In English parlance, ‘hedging’ typically refers to statements made to qualify or modify a more extreme position or opinion. Hedging in the financial or investment sense is pretty much the same thing (i.e., covering your butt) but the way in which it occurs is what’s confusing.

So I’ll go over the simple part first. So, you want to invest. Maybe it’s in a stock, or even in a group of stocks, that you think will rise in price. Pretty simple, right? But, what if the market does poorly? What if there’s a universal market crash? How do you protect that investment? The answer is a hedge. A hedge is an investment you make as a protection against risk. Wikipedia has a really good example of how the actual investment might look and perform over a few days, so I won’t bother to re-describe that here. What I will mention is a bit about how the complexity of a hedge works.

A hedge is typically a ‘shorting’ of a stock, meaning a contract for the rights to stock shares in the short term. It could be a swap, an option, or a future, or some other kind of right, but it is often not the actual physical exchange of stocks. Let’s look at an example. You think F industry, of which B stock is a part, is going to do poorly. Or you just think B stock is going to do not-so-well. You would take a short position of this stock, borrowing the stock and selling it at its current market price. Then, at a predetermined or optional future date, you buy the shares back, hopefully at a lower price, and return them to the lender. If the shares of stock actually fell in value, you’ve made a profit.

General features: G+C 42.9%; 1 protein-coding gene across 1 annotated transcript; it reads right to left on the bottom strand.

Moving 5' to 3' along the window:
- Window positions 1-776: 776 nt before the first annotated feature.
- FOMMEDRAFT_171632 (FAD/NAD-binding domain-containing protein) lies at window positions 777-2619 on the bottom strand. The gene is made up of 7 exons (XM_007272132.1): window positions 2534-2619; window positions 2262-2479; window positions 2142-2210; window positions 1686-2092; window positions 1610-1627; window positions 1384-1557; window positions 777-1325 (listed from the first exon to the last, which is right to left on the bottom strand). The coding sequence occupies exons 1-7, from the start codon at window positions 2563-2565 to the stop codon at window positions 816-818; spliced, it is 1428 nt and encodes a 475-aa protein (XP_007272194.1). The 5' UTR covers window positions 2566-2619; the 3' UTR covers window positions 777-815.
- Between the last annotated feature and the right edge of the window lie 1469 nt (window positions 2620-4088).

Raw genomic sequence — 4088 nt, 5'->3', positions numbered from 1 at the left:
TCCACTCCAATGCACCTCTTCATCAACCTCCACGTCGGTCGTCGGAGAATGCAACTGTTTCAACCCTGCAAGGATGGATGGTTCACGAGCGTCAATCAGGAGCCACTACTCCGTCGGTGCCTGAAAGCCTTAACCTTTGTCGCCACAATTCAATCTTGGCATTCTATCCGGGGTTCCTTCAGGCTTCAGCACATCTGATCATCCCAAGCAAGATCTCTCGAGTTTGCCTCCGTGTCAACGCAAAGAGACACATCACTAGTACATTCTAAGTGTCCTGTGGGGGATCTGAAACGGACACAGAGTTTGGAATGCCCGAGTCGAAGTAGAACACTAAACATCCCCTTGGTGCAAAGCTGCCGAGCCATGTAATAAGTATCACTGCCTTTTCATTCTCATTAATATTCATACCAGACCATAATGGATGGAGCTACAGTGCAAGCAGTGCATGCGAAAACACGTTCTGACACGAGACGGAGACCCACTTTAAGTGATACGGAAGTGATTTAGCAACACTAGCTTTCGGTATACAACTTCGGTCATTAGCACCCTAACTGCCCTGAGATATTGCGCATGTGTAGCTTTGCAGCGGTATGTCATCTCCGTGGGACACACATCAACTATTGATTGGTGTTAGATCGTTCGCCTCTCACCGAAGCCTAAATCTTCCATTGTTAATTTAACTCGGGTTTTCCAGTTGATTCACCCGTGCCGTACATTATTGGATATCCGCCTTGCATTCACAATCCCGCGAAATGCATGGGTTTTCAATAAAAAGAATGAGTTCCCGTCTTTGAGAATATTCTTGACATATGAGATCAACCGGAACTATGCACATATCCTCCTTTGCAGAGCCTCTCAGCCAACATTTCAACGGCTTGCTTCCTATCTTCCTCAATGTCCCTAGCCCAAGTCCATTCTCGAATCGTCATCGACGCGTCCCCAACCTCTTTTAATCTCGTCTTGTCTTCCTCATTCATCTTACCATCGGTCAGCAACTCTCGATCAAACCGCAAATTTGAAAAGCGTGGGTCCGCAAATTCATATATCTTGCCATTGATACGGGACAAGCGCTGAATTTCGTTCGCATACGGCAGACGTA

The question then comes up as to what the lender of the short has gained. Probably there was some sort of money exchanged for the rights to the stock for that period of time, either a percentage or some other exchange. I’m not sure exactly how that technically works yet. Also, I’m not sure I need to. Right now I’m going to go ‘hedge my bets’ that I don’t need to know.


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